While we are accustomed to birds nesting in spring, we have one bird species here that is just finishing their nesting season.
The American Goldfinch is the subject of this week’s Wildlife Matters.
Recently my wife and I were driving one of the beat-up roads out by the Rhinelander airport, and a brief golden flash caught my eye. “Look! My first goldfinch sighting of the year” I exclaimed. It was a brilliantly colored male, but he disappeared in an instant amongst the young aspen trees outside the fence. My wife didn’t see him; I started telling her a little bit about these birds, to which she replied it might make a good topic for Wildlife Matters.
Now I tend to write about birds a lot, and I don’t want to get tangled up with any other feature contributors whose sole focus is birds and stuff related to birds. At the same time, there is so much about birds and our relationships to them, it is to me as endless a conversation topic as the weather or cooking might be to others.
When I write about birds, I really like to focus on what makes them different. Goldfinches are truly finches, but as I was growing up, my dad would always refer to them as wild canaries. Those of you familiar with these birds might understand the confusion—they are as bright a yellow as any canary you might see in a cage. In fact, goldfinches molt twice a year, the only member of the finch family to do so. They change feathers in late winter, so they are fresh and bright for the breeding season, and they change again in late summer.
As with all finches, these birds are seed eaters, but they are probably the most fastidious seed eaters among all birds. Some other finches will eat insects when it is a good hatch, or when feeding young, or they just need some protein. Not goldfinches; it almost seems the only time they might consider eating a bug is if they accidentally flew through a swarm of bugs with their mouth open.
Of all the seeds that goldfinches eat, thistle seeds are by far their favorite. Even if you are not a biologist, if you feed birds you probably know your best chance of seeing goldfinches is if you put out a thistle sock or thistle tube. Their relationship with thistles extends even further; they use copious amounts of thistle-down in their nests. These birds rely so heavily on thistles, it is thought, that they time their nesting when the thistles produce their downy seed to provide nesting material and food for themselves and their young. This means the bird I saw in July could well have been nesting or possibly feeding young, at a time when mourning doves and robins may have already brought off two clutches of young! Thistles are, well, probably no one’s favorite flower, so they don’t turn up in a lot of gardens, but fortunately it is so hard to eradicate thistles that they are still around for these birds. I started doing more research about goldfinch and thistles, and came up with so much about thistles that I decided to split that information off for another episode.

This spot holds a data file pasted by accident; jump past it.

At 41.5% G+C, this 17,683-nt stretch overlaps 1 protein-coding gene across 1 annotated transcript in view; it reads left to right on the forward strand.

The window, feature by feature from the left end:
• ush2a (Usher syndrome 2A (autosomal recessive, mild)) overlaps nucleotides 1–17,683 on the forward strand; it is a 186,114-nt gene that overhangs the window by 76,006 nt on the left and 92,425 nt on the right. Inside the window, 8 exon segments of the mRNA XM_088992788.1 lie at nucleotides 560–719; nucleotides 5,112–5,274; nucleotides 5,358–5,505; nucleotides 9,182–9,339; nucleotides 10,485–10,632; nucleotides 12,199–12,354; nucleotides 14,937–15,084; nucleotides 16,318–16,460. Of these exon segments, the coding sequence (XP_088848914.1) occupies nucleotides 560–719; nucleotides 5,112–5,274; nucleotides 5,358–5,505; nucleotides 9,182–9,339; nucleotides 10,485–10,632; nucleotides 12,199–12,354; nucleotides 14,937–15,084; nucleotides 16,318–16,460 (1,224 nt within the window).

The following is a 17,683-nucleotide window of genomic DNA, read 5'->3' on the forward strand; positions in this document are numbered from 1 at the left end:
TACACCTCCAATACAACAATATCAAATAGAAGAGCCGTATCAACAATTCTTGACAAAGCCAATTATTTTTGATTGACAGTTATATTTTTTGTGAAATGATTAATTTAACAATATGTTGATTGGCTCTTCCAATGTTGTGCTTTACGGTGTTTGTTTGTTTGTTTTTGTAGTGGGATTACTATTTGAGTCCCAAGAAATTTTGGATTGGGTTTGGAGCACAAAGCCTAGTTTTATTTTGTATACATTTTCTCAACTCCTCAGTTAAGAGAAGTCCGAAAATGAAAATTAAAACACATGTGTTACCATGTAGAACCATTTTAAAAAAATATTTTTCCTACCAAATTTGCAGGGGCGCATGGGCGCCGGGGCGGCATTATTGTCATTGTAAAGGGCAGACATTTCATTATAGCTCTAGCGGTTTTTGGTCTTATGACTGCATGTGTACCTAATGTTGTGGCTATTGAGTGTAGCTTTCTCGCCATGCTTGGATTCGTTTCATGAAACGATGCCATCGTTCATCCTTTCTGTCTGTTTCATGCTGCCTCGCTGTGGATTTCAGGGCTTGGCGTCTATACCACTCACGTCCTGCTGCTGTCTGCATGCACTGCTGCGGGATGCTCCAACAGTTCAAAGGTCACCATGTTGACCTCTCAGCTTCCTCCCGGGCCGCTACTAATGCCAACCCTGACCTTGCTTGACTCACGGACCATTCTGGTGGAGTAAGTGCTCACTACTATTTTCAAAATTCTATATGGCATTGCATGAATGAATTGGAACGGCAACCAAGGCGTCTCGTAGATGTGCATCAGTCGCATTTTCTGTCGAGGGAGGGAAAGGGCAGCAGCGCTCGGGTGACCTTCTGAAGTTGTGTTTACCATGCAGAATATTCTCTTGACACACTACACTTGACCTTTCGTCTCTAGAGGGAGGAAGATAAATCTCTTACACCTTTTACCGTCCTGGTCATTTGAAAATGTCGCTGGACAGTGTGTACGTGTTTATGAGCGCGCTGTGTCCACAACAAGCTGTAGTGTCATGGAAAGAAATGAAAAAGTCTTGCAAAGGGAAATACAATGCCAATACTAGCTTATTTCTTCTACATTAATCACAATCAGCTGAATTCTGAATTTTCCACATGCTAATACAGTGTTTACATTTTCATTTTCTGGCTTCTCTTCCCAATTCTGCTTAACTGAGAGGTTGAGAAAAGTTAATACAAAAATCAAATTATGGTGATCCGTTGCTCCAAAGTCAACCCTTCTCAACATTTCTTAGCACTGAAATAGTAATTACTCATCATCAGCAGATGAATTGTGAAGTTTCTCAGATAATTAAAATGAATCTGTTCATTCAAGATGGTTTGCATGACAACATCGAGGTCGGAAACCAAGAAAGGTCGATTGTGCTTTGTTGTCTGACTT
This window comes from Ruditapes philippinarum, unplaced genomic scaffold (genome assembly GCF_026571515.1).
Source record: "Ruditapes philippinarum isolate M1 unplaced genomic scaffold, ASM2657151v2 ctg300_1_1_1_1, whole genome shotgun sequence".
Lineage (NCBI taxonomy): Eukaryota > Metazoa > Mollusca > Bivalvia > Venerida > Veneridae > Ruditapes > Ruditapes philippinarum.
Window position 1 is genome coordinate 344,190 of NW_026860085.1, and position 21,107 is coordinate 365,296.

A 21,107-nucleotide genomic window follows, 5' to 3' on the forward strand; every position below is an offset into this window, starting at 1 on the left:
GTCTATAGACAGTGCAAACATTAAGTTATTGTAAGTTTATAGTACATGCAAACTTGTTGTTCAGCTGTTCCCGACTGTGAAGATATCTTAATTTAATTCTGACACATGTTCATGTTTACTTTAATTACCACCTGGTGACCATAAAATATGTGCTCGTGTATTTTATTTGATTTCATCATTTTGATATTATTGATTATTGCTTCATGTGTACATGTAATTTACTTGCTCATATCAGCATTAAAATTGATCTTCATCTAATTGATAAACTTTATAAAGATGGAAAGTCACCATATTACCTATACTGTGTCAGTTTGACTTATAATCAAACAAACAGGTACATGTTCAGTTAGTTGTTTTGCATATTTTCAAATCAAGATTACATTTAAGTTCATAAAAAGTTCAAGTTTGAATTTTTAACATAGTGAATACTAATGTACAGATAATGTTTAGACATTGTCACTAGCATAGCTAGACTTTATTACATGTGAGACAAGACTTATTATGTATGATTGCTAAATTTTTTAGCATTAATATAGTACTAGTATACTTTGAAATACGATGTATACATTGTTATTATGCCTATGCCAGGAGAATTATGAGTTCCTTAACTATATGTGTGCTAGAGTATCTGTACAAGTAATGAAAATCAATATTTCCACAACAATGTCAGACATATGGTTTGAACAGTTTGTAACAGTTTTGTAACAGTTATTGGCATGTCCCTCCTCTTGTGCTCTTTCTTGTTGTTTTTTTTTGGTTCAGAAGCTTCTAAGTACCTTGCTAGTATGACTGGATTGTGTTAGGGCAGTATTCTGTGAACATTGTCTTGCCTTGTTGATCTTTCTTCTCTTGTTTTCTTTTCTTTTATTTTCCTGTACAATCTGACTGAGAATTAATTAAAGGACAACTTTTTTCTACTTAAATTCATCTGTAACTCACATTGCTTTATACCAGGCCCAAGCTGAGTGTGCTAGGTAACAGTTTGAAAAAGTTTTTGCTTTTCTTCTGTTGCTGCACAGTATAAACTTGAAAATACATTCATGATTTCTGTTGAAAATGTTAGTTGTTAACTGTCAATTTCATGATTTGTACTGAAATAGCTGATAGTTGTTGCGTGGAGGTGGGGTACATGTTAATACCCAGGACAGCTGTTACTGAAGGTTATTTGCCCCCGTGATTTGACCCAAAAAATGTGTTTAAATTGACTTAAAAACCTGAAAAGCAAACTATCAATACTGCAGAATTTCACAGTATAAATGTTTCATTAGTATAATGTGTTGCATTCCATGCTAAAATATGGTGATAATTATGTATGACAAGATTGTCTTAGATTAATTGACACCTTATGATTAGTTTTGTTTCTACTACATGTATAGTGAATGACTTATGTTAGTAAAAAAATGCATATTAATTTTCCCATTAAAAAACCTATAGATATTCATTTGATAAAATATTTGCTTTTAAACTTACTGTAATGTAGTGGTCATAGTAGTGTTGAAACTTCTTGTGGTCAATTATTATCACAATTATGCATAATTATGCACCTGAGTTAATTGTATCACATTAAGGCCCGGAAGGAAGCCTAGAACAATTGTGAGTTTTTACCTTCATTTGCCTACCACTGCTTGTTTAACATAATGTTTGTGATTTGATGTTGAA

The goldfinch is one of several that fall into my favorite category, early successional habitat or young forest birds. This means areas in transition, like logged timber, old abandoned farmfields, blowdowns, anywhere that the forest canopy has been disturbed, will be great habitat for them. Unlike many other young forest species, goldfinches have a far lower incidence of nest parasitism from cowbirds. This is probably because by the time goldfinches are laying eggs, young cowbirds have already been hatched and might be starting to fly.
If you want to attract these birds to your property, obviously thistles are a great start. If thistles aren’t acceptable, I would suggest other plants from the sunflower family (yes, thistles are a distant relative of sunflowers) and plants that produce a fluffy pappas similar to thistledown, like dandelions. I realized today that goat’sbeard would be a great alternative, which is that seemingly giant dandelion you see on roadsides right now. I bet goldfinch would love those too.
Striving to make new things familiar and familiar things new, this is the Masked Biologist coming to you from the heart of Wisconsin’s great Northwoods.